The Chairman’s Initiative of Montana Governor Steve Bullock, the "National Forest and Rangeland Management Initiative," creates a mechanism for states and land managers to share best practices and policy options for forest and rangeland management. The work of the initiative will position Western Governors to recommend congressional efforts to improve forest management and encourage effective collaboration throughout the West. Visit this page to find best practices in forest and rangeland management, success stories and other resources.
Invasive and noxious weeds pose an increasing threat to many of the nation’s public forests and rangelands. Wilderness Invasion is a short documentary that highlights the efforts being made by states, federal agencies, and private landowners to help combat these threats. The video was made with the support of the Wyoming Department of Agriculture, Nevada Department of Agriculture, and the U.S. Forest Service, among others. Watch it here.
Western Forest Fire Compacts
State forest fire compacts reduce wildfire suppression costs for local, state and federal jurisdictions by allowing states to share personnel and equipment and by minimizing the firefighting burden on any single state during periods of high fire occurrence. The Alliance of Forest Fire Compacts is a consortium of 43 states and several Canadian provinces and territories. Forest fire compacts with western states include:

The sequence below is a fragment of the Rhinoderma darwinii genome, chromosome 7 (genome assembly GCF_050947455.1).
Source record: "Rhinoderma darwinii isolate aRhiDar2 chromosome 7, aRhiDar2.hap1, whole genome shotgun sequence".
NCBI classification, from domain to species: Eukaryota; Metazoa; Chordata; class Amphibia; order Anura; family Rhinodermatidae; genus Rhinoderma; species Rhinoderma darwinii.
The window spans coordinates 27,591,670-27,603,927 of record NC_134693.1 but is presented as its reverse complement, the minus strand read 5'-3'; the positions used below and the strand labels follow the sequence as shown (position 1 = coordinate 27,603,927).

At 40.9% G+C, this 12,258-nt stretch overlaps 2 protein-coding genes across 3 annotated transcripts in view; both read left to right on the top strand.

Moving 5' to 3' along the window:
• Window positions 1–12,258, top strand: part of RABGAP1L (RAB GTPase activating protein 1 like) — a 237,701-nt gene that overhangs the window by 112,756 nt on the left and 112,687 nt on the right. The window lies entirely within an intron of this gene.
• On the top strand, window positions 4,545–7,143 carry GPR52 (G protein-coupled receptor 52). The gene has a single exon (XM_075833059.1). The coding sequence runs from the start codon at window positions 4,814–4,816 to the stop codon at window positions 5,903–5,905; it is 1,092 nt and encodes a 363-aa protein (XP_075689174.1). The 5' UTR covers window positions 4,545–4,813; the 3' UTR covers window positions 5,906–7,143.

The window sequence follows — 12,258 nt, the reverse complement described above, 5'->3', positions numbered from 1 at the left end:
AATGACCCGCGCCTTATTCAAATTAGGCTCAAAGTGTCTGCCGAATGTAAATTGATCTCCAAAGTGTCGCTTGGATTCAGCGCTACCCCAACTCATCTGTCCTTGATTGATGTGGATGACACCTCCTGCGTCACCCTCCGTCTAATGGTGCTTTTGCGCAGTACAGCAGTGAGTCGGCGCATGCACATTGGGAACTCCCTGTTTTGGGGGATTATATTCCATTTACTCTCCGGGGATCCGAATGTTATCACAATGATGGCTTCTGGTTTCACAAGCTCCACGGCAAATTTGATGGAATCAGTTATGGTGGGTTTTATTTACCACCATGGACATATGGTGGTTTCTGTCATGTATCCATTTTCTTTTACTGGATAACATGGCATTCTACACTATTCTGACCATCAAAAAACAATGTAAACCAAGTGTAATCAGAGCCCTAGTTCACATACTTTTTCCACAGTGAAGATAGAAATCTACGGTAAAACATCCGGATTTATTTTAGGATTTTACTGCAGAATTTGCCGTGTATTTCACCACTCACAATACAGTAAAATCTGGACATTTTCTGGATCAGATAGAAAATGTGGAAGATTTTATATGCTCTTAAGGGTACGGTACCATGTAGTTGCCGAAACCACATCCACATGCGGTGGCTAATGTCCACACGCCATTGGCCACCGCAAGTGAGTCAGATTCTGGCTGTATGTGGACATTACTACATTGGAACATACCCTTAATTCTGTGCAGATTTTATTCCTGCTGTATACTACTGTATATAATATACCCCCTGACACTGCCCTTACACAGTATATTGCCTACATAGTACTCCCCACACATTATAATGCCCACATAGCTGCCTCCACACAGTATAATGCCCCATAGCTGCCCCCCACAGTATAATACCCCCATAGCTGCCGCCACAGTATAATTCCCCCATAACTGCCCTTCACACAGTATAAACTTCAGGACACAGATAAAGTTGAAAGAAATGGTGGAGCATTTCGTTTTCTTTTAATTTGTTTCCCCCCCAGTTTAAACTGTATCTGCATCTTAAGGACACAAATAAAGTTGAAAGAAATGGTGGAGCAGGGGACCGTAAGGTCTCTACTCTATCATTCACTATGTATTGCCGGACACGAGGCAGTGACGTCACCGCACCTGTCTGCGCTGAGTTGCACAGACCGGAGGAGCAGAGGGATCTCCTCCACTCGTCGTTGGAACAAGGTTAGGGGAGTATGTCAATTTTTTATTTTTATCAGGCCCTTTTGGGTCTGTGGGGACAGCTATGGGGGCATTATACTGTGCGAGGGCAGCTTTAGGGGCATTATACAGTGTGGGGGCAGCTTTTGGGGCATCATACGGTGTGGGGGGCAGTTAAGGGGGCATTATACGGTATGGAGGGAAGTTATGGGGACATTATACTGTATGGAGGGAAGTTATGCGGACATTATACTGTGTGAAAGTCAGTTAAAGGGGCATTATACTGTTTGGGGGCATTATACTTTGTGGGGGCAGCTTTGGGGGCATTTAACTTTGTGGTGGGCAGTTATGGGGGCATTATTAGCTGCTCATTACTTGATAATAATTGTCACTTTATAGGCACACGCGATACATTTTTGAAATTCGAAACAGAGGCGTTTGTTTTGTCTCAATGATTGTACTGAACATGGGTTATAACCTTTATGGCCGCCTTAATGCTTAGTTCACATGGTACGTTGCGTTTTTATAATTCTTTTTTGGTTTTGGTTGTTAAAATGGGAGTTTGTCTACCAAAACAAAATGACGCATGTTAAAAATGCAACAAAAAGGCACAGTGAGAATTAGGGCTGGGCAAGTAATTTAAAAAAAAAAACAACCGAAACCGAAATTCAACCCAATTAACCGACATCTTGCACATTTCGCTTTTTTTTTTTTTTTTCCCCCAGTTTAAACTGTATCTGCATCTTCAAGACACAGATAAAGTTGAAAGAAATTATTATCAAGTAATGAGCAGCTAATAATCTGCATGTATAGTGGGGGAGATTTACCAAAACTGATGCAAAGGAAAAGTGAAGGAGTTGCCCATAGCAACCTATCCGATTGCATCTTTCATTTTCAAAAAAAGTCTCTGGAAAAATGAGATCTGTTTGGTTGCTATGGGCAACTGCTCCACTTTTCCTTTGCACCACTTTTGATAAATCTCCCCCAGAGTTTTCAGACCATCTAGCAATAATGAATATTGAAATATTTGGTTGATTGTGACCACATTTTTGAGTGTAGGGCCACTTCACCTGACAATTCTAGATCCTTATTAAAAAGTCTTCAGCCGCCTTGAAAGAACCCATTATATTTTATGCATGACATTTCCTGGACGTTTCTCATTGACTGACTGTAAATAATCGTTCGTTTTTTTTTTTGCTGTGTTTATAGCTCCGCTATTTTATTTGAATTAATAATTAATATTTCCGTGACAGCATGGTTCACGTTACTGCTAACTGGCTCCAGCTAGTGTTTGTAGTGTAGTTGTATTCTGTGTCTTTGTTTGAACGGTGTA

- The Northwest Forest Fire Compact which includes Washington, Oregon, Idaho, Montana, Alaska, British Columbia, Alberta, Saskatchewan, Yukon Territory and Northwest Territories.
- The Great Plains Forest Fire Compact which includes Wyoming, South Dakota, North Dakota, Colorado, Nebraska and Saskatchewan.
- The South Central Interstate Forest Fire Compact which includes Texas, Oklahoma, Arkansas, Louisiana and Mississippi.
Pinchot Institute for Conservation
The Pinchot Institute for Conservation was founded in 1964 with the mission to strengthen forest conservation thought, policy, and action by developing innovative, practical, and broadly-supported solutions to conservation challenges and opportunities. Through its ongoing partnership with the U.S. Forest Service, the Institute has conducted nonpartisan research on several forest policy issues related to Gov. Bullock’s Chairman's Initiative. Studies include:
- Stewardship Contracting Case Studies
- Stewardship Contracting - A Collaborative Forest Restoration Model
- Improving the Ecological Health of Our Forests and the Economic Health of Forest-Dependent Communities
- The Role of Communities in Stewardship Contracting
- Collaborative Forest Landscape Restoration: A Meta‐Analysis of Existing Research on the CFLR Program
Forest Collaborative Resources
In 2015, the U.S. Forest Service (USFS) partnered with The Nature Conservancy to release a five-year report on the USFS’s Collaborative Forest Landscape Restoration Program. The report gives details on 23 different collaborative programs across the US, and offers recommendations for successful collaboratives. Other collaborative guides include: